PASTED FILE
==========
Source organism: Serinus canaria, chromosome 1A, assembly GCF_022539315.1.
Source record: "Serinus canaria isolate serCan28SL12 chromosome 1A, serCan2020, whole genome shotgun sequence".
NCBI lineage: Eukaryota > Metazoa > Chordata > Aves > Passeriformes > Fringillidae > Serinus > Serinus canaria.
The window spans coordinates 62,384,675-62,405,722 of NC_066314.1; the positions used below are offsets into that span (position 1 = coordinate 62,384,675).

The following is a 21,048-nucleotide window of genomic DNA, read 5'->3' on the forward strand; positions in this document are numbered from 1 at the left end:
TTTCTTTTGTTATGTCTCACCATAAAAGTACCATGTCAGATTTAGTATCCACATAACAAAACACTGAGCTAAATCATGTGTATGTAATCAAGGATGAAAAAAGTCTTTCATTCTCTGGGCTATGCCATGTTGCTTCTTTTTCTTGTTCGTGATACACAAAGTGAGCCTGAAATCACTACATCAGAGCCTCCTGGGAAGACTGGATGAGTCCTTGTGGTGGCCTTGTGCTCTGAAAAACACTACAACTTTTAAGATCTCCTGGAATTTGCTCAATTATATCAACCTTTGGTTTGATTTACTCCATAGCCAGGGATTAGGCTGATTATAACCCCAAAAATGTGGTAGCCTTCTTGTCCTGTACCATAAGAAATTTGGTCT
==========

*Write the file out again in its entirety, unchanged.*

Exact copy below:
Source organism: Serinus canaria, chromosome 1A, assembly GCF_022539315.1.
Source record: "Serinus canaria isolate serCan28SL12 chromosome 1A, serCan2020, whole genome shotgun sequence".
NCBI lineage: Eukaryota > Metazoa > Chordata > Aves > Passeriformes > Fringillidae > Serinus > Serinus canaria.
The window spans coordinates 62,384,675-62,405,722 of NC_066314.1; the positions used below are offsets into that span (position 1 = coordinate 62,384,675).

The following is a 21,048-nucleotide window of genomic DNA, read 5'->3' on the forward strand; positions in this document are numbered from 1 at the left end:
TTTCTTTTGTTATGTCTCACCATAAAAGTACCATGTCAGATTTAGTATCCACATAACAAAACACTGAGCTAAATCATGTGTATGTAATCAAGGATGAAAAAAGTCTTTCATTCTCTGGGCTATGCCATGTTGCTTCTTTTTCTTGTTCGTGATACACAAAGTGAGCCTGAAATCACTACATCAGAGCCTCCTGGGAAGACTGGATGAGTCCTTGTGGTGGCCTTGTGCTCTGAAAAACACTACAACTTTTAAGATCTCCTGGAATTTGCTCAATTATATCAACCTTTGGTTTGATTTACTCCATAGCCAGGGATTAGGCTGATTATAACCCCAAAAATGTGGTAGCCTTCTTGTCCTGTACCATAAGAAATTTGGTCT